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Compute Joint Torques To Balance An Endpoint Force and Moment

Generate torques to balance an endpoint force acting on the end-effector body of a planar robot. To calculate the joint torques using various methods, use the geometricJacobian and inverseDynamics object functions for a rigidBodyTree robot model.

Initialize Robot

The twoJointRigidBodyTree robot is a 2-D planar robot. Joint configurations are output as column vectors.

twoJointRobot = twoJointRigidBodyTree("column");

Problem Setup

The endpoint force eeForce is a column vector with a combination of the linear force and moment acting on the end-effector body ("tool"). Note that this vector is expressed in the base coordinate frame and is shown below.


fx = 2; 
fy = 2;
fz = 0;
nx = 0;
ny = 0;
nz = 3;
eeForce = [nx;ny;nz;fx;fy;fz];
eeName = "tool";

Specify the joint configuration of the robot for the balancing torques.

q = [pi/3;pi/4];
Tee = getTransform(twoJointRobot,q,eeName);

Geometric Jacobian Method

Using the principle of virtual work [1], find the balancing torque using the geometricJacobian object function and multiplying the transpose of the Jacobian by the endpoint force vector.

J = geometricJacobian(twoJointRobot,q,eeName);
jointTorques = J' * eeForce;
fprintf("Joint torques using geometric Jacobian (Nm): [%.3g, %.3g]",jointTorques);
Joint torques using geometric Jacobian (Nm): [1.41, 1.78]

Inverse Dynamics for Spatially-Transformed Force

Using another method, calculate the balancing torque by computing the inverse dynamics with the endpoint force spatially transformed to the base frame.

Spatially transforming a wrench from the end-effector frame to the base frame means to exert a new wrench in a frame that happens to collocate with the base frame in space, but is still fixed to the end-effector body; this new wrench has the same effect as the original wrench exerted at the ee origin. In the figure below, fext and next are the endpoint linear force and moment respectively, and the feebaseand neebaseare the spatially transformed forces and moments, respectively. In the snippet below, fbase_ee is the spatially transformed wrench.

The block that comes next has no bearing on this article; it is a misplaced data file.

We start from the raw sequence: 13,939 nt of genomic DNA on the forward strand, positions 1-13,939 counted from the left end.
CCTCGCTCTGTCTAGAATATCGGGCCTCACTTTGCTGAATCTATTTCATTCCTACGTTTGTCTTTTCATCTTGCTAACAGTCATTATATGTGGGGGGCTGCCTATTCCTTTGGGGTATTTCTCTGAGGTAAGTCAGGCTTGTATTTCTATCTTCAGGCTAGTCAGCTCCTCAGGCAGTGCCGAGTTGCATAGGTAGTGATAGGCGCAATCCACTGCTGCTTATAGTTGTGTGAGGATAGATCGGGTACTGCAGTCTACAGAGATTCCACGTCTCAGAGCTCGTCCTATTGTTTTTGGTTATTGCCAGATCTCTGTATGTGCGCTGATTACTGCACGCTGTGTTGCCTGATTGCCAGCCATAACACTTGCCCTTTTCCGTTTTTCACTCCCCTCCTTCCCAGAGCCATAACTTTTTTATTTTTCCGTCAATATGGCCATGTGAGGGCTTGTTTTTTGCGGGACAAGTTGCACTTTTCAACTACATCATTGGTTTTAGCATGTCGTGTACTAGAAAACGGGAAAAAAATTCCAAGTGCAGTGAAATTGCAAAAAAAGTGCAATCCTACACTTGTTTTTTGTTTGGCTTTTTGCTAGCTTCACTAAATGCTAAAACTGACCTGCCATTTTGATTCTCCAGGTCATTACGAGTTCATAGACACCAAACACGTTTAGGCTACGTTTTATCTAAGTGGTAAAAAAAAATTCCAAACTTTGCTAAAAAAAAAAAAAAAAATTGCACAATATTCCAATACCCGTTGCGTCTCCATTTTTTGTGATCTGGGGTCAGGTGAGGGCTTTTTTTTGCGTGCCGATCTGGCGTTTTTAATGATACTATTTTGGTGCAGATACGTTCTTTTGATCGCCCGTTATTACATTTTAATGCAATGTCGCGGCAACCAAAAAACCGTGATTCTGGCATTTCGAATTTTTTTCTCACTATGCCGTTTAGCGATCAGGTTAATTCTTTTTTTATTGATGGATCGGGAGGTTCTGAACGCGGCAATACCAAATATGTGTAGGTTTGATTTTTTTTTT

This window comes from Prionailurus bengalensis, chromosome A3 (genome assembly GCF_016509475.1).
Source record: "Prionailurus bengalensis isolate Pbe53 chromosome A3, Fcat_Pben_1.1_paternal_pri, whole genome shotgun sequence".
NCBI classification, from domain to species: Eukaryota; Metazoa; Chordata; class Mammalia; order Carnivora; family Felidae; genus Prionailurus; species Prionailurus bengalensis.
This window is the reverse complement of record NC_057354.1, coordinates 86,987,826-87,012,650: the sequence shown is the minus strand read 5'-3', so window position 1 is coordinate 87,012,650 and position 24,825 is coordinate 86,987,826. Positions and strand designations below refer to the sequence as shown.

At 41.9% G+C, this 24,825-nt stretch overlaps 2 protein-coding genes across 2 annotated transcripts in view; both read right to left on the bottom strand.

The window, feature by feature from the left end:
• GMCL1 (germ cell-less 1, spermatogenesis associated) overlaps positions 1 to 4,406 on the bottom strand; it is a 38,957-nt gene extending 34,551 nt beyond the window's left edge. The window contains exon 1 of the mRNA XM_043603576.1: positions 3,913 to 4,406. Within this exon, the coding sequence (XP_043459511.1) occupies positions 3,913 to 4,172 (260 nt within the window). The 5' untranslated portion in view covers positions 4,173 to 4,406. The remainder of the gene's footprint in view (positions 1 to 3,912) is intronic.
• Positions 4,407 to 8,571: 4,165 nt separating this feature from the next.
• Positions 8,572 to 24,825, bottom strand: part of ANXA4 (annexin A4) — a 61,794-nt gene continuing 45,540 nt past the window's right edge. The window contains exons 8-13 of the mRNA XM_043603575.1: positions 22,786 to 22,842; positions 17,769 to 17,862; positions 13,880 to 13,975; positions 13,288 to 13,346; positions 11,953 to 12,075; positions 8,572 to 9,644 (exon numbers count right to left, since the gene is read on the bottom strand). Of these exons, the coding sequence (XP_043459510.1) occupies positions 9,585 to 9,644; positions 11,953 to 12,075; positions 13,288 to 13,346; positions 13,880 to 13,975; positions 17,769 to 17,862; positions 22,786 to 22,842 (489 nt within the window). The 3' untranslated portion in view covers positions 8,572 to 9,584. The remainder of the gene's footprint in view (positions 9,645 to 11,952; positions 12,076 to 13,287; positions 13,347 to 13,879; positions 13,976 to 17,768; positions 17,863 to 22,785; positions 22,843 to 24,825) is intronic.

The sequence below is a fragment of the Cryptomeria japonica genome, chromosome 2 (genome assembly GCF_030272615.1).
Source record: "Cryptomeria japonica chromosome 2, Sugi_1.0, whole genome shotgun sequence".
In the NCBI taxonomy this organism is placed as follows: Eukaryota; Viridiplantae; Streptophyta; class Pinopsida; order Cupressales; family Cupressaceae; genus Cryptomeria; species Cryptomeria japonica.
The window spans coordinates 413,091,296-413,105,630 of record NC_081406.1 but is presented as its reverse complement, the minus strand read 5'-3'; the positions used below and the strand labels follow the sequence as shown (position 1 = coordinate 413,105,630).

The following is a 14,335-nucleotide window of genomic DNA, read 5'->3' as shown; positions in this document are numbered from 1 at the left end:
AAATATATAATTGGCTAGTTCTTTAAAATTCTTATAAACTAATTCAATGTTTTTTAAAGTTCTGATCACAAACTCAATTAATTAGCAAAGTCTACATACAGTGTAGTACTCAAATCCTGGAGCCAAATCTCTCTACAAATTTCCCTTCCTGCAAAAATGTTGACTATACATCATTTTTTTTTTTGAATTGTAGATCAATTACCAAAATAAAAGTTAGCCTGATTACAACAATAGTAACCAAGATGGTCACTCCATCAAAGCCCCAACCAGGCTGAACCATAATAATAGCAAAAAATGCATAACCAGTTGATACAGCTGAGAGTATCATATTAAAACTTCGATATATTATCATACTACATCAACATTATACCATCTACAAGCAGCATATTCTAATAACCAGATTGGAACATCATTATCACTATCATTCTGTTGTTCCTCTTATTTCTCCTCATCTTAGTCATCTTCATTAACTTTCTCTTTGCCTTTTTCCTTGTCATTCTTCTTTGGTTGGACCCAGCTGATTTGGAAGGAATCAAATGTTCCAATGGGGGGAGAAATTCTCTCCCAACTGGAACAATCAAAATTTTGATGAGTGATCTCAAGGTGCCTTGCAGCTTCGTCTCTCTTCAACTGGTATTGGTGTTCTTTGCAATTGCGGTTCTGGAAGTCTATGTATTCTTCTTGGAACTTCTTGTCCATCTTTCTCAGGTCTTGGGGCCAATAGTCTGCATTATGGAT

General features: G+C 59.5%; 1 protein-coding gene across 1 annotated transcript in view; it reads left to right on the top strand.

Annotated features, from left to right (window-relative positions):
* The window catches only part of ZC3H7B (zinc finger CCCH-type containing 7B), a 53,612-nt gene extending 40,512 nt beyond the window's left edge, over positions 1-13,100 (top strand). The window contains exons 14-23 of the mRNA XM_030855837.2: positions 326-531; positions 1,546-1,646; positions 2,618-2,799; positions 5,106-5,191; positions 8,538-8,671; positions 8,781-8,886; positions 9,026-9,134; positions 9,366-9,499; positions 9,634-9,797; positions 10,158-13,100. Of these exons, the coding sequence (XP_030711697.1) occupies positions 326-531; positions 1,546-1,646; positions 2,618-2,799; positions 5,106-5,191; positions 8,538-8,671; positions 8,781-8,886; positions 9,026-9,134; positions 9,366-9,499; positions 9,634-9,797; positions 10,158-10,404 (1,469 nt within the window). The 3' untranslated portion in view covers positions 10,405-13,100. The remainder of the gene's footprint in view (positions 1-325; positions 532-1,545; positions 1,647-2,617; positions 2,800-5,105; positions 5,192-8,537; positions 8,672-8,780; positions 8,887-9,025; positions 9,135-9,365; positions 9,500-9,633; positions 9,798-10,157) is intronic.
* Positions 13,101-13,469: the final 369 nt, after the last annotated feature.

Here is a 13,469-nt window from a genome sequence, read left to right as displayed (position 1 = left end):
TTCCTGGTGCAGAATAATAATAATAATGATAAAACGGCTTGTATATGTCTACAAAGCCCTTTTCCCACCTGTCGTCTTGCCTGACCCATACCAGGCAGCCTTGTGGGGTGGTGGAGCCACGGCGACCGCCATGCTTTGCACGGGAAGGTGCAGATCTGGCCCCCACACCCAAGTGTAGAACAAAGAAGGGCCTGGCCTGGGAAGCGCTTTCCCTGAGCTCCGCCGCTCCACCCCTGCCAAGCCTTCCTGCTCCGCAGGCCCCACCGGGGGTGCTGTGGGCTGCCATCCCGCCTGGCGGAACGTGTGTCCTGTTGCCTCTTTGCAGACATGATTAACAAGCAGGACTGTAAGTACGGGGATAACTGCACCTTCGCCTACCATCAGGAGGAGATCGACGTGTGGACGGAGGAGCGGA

r = tform2trvec(Tee);
fbase_ee = [cross(r,[fx fy fz])' + [nx;ny;nz]; fx;fy;fz];
fext = -externalForce(twoJointRobot, eeName, fbase_ee);
jointTorques2 = inverseDynamics(twoJointRobot, q, [], [], fext);
fprintf("Joint torques using inverse dynamics (Nm): [%.3g, %.3g]",jointTorques2)
Joint torques using inverse dynamics (Nm): [1.41, 1.78]

Inverse Dynamics for End-Effector Force

Instead of spatially transforming the endpoint force to the base frame, use a third method by expressing the end-effector force in its own coordinate frame (fee_ee). Transform the moment and the linear force vectors into the end-effector coordinate frame. Then, specify that force and the current configuration to the externalForce function. Calculate the inverse dynamics from this force vector.

eeLinearForce = Tee \ [fx;fy;fz;0];
eeMoment = Tee \ [nx;ny;nz;0];
fee_ee = [eeMoment(1:3); eeLinearForce(1:3)];
fext = -externalForce(twoJointRobot,eeName,fee_ee,q);
jointTorques3 = inverseDynamics(twoJointRobot, q, [], [], fext);
fprintf("Joint torques using inverse dynamics (Nm): [%.3g, %.3g]",jointTorques3);
Joint torques using inverse dynamics (Nm): [1.41, 1.78]


[1]Siciliano, B., Sciavicco, L., Villani, L., & Oriolo, G. (2009). Differential kinematics and statics. Robotics: Modelling, Planning and Control, 105-160.

[2]Harry Asada, and John Leonard. 2.12 Introduction to Robotics. Fall 2005. Chapter 6 Massachusetts Institute of Technology: MIT OpenCourseWare, License: Creative Commons BY-NC-SA.

See Also